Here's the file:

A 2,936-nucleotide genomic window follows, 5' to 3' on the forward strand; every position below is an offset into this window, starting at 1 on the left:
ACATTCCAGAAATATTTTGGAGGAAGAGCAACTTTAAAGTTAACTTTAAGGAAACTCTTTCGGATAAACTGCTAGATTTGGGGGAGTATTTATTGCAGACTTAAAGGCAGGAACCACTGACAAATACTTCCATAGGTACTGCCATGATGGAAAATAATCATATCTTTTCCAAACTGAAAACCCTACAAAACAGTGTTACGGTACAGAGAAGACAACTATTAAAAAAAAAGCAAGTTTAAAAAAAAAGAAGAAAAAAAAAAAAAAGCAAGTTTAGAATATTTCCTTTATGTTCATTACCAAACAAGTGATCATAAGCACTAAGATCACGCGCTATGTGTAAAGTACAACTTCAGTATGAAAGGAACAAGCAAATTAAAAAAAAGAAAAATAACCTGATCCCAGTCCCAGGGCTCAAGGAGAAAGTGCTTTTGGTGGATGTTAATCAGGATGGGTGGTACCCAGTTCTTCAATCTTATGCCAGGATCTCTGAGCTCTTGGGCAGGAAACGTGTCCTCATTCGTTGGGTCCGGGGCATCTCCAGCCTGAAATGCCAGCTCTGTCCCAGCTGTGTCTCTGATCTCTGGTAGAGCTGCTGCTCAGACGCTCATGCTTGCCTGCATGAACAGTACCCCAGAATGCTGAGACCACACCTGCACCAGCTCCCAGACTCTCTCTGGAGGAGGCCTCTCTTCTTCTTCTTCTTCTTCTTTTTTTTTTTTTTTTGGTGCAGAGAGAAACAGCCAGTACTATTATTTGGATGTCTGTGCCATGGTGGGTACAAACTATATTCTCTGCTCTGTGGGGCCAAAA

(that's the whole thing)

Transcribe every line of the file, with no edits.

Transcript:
A 2,936-nucleotide genomic window follows, 5' to 3' on the forward strand; every position below is an offset into this window, starting at 1 on the left:
ACATTCCAGAAATATTTTGGAGGAAGAGCAACTTTAAAGTTAACTTTAAGGAAACTCTTTCGGATAAACTGCTAGATTTGGGGGAGTATTTATTGCAGACTTAAAGGCAGGAACCACTGACAAATACTTCCATAGGTACTGCCATGATGGAAAATAATCATATCTTTTCCAAACTGAAAACCCTACAAAACAGTGTTACGGTACAGAGAAGACAACTATTAAAAAAAAAGCAAGTTTAAAAAAAAAGAAGAAAAAAAAAAAAAAGCAAGTTTAGAATATTTCCTTTATGTTCATTACCAAACAAGTGATCATAAGCACTAAGATCACGCGCTATGTGTAAAGTACAACTTCAGTATGAAAGGAACAAGCAAATTAAAAAAAAGAAAAATAACCTGATCCCAGTCCCAGGGCTCAAGGAGAAAGTGCTTTTGGTGGATGTTAATCAGGATGGGTGGTACCCAGTTCTTCAATCTTATGCCAGGATCTCTGAGCTCTTGGGCAGGAAACGTGTCCTCATTCGTTGGGTCCGGGGCATCTCCAGCCTGAAATGCCAGCTCTGTCCCAGCTGTGTCTCTGATCTCTGGTAGAGCTGCTGCTCAGACGCTCATGCTTGCCTGCATGAACAGTACCCCAGAATGCTGAGACCACACCTGCACCAGCTCCCAGACTCTCTCTGGAGGAGGCCTCTCTTCTTCTTCTTCTTCTTCTTTTTTTTTTTTTTTTGGTGCAGAGAGAAACAGCCAGTACTATTATTTGGATGTCTGTGCCATGGTGGGTACAAACTATATTCTCTGCTCTGTGGGGCCAAAA